There is also a suggestion that the pause is an artifact of the way the data is analyzed, and that it only appears to exist because faster warming in the Arctic has been excluded from the various global temperature analyses.  Another possibility is that the pause is an entirely natural variation in the climate cycle around an underlying upward trend in global temperatures.  None of these explanations has gained widespread acceptance.

Science historian Rupert Darwall notes that,

“IPCC has sidelined itself in irrelevance until it has something serious to say about the pause and has reflected on whether its alarmism is justified, given its reliance on computer models that predicted temperature rises that have not occurred.”

All these proposed mechanisms should also be able to answer two puzzling questions:

** Why did the pause begin around Yr 2000?

** When will it end – as implied by the word “pause”?

When will the pause end?

Gavin Schmidt is head of NASA’s Goddard Institute of Space Studies (GISS); he is the successor to renowned climate alarmist James Hansen.  His views are typical of those of many other climate alarmists:

“Within 5 to 10 years, the steady increase in greenhouse gases will overcome the [cyclical] factors that may be responsible for the pause,” he tells the press.  But it’s a pure guess (hope?), not backed by any analysis.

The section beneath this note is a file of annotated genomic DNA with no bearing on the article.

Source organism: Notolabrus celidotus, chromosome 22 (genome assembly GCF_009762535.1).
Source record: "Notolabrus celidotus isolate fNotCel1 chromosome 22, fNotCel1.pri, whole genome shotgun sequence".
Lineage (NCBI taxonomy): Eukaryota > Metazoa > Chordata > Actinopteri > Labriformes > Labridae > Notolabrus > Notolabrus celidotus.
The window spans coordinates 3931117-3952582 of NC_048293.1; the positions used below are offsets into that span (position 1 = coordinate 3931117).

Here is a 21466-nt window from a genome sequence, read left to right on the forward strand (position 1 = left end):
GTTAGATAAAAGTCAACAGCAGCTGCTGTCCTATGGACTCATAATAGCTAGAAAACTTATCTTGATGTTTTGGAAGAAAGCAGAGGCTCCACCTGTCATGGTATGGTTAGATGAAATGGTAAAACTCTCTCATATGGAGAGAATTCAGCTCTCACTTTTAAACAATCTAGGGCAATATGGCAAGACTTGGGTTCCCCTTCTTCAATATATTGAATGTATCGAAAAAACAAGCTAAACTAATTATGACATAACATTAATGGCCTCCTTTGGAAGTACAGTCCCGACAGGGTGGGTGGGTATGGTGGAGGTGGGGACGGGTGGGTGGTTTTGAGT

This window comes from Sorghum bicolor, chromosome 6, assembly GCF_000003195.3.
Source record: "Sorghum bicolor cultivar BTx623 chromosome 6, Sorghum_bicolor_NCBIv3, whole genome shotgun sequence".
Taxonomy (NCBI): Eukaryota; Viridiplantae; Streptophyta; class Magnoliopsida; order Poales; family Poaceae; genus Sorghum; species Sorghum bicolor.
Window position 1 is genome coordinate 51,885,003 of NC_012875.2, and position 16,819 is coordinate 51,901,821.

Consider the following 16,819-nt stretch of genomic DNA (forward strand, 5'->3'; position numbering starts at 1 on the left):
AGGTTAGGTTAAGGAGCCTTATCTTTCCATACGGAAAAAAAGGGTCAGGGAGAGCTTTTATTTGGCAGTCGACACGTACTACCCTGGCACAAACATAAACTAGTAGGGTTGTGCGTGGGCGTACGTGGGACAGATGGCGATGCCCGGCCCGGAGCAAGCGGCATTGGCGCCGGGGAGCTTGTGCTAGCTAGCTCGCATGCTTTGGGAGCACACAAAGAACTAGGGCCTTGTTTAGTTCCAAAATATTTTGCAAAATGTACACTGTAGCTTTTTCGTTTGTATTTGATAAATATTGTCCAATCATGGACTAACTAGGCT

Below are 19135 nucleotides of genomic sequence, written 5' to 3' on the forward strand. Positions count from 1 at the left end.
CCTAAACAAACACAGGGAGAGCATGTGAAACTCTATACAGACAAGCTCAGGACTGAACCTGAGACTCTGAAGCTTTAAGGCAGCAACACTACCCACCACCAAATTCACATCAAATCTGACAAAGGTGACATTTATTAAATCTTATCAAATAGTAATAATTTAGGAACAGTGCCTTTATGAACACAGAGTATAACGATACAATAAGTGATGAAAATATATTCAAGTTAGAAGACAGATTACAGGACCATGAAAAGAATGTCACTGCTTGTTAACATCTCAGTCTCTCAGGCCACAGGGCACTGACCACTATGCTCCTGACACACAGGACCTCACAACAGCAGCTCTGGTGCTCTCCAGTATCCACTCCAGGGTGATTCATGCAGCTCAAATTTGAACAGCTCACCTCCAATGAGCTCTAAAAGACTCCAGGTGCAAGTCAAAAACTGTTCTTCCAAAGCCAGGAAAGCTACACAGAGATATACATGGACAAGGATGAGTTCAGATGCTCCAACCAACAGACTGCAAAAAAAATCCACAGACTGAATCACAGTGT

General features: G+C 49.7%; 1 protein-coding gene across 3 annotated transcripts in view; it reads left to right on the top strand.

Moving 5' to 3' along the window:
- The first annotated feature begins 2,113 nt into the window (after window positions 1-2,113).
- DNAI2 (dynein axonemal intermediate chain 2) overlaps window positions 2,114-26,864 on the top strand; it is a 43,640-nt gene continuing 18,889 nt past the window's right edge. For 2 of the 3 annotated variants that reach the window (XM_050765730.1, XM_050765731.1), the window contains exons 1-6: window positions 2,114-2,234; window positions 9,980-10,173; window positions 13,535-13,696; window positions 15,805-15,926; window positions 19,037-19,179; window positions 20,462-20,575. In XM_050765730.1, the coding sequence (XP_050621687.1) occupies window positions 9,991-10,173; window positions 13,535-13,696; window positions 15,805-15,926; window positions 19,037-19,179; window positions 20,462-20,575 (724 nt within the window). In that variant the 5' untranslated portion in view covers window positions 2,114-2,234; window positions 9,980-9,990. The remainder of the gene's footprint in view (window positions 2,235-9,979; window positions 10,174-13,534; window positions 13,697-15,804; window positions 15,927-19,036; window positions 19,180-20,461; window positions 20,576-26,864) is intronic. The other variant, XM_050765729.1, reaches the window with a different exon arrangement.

The IPCC has not issued any official pronouncements on the end of the pause.  The pause itself is often referred to as a (temporary) “slowing down” of ongoing anthropogenic global warming

A new class of deniers has sprung up: climate alarmists who deny the existence of the pause altogether — by stitching natural climate oscillations into the surface temperature record in a somewhat arbitrary manner; so far, these are only blog postings.

The most grandiose treatment of the issue has come from Michael ”Hockeystick” Mann – no surprise there.  Writing in the Scientific American (March 29, 2014) he states that the Earth will cross the 2-degC temperature “danger threshold” by 2036!  He accepts the existence of the pause, but predicts an abrupt end.  I doubt he has seen the plot shown below.

Hockey Stick

No wonder, Jeff Id, in an amusing discussion in his blog The Air Vent (March 22, 2014), refers to Mann’s essay as “climate-porn.”


You may be interested in Freeman Dyson’s [Princeton Institute of Advanced Studies] comment on the controversy; he is considered the “pope” of quantum field theory, and is a self-declared climate skeptic:

You ask me where the extra trapped heat has gone, but I do not agree with the models that say the extra trapped heat exists.

  1. Fred Singer is professor emeritus at the University of Virginia and director of the Science & Environmental Policy Project.  His specialty is atmospheric and space physics.  An expert in remote sensing and satellites, he served as the founding director of the US Weather Satellite Service and, more